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How to Use Props to Pass Data to Child Components in React.js

Felix Gerschau
December 14th, 2020 · 3 min read

Typically, React applications are composed of many smaller components. In React, this can be everything, starting with a button, up to an entire form or page. Given the following word definition card, for instance, we might want to break it down into smaller components.

text

The React component of that card looks like this:

1const Card = () => {
2 return(
3 <div className="box">
4 <h1 className="title">react</h1>
5 <p className="category">verb</p>
6 <p>
7 1. act in response to something; respond in a particular way.
8 "he reacted angrily to the news of his dismissal"
9 </p>
10 </div>
11 );
12}

You can check out the entire code on this codepen.

This structure is fine if you only want to show one card, but what happens when you want to make this component reusable?

This is where React’s props come into play.

What are “props” in React?

Props is a common keyword in React, which is short for property.

They are to React components what arguments are to functions.

1function sum(a, b) {
2 return a + b;
3}

The variables a and b are the arguments of that function.

The syntax of props in JSX (the syntax extension to JavaScript that is commonly used in React), is just very similar to the syntax of HTML properties, accepting key-value pairs inside the tag.

1<script src="/index.js"></script>

In this example, src is a property with the value /index.js.

In React, we can define props with a similar syntax:

1<Component key={value} />

Note the curly braces around value. Everything inside those braces will be interpreted as JavaScript, which allows us to pass down variables and objects as well.

If your value happens to be a string, you can also use the HTML syntax like this:

1<Component key="value" />

Just like in functions you can’t pass arguments to the caller, you can only pass props from a parent to a child component.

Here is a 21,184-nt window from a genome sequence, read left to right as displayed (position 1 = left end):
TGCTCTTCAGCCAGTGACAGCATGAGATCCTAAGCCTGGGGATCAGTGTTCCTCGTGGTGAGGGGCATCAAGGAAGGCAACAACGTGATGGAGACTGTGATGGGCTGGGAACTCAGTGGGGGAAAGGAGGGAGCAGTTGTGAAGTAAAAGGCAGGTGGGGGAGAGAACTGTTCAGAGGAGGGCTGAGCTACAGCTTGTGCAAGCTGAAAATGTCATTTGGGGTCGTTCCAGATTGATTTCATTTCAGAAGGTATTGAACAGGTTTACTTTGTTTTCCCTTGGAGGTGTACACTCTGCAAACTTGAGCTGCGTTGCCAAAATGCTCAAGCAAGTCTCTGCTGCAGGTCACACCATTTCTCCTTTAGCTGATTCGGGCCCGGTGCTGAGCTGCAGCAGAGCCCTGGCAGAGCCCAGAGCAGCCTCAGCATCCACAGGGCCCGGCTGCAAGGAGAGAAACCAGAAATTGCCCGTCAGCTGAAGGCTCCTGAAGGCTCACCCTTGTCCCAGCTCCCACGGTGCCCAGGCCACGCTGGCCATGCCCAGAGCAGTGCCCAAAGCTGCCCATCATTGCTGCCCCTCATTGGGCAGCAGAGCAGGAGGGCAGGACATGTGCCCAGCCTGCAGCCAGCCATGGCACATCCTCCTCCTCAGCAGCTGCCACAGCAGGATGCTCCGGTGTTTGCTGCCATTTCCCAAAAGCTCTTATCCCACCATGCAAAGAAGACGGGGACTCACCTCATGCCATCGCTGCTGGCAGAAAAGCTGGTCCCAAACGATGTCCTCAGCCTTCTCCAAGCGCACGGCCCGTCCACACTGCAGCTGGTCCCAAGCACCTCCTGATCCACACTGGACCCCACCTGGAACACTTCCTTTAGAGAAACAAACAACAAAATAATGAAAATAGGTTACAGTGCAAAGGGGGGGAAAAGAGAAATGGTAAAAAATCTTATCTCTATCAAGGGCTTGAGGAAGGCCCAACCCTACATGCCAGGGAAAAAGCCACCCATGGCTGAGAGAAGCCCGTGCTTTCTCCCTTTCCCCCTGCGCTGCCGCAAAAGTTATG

It’s important to note that props are read-only, which means they shouldn’t be modified by the child component.

How to use React props

Passing props from the parent to the child component

Let’s have a look at the example from above again. We have a Card component, which renders the definition of the word react. We now want to make this component reusable.

We start by replacing the hardcoded values of the component with variables.

1const Card = () => {
2 const card = {
3 title: 'react',
4 category: 'verb',
5 definition: `
6 1. act in response to something; respond in a particular way.
7 "he reacted angrily to the news of his dismissal"
8 `,
9 }
10
11 return(
12 <div className="box">
13 <h1 className="title">{card.title}</h1>
14 <p className="category">{card.category}</p>
15 <p>
16 {card.definition}
17 </p>
18 </div>
19 );
20}

I decided to store the values in one object instead of multiple variables. You can do it either way.

The next step is to move the variables to the parent component and pass it down as a prop.

1const App = () => {
2 const card = {
3 title: 'react',
4 category: 'verb',
5 definition: `
6 1. act in response to something; respond in a particular way.
7 "he reacted angrily to the news of his dismissal"
8 `,
9 };
10
11 return (
12 <Card card={card} />
13 );
14}

Note how we wrap the variable in curly brackets.

Accessing props in the child component

The last step is to access the props in the child component.

In function components, we access the props through the first function argument. Since we called our new prop card, we can access it through props.card.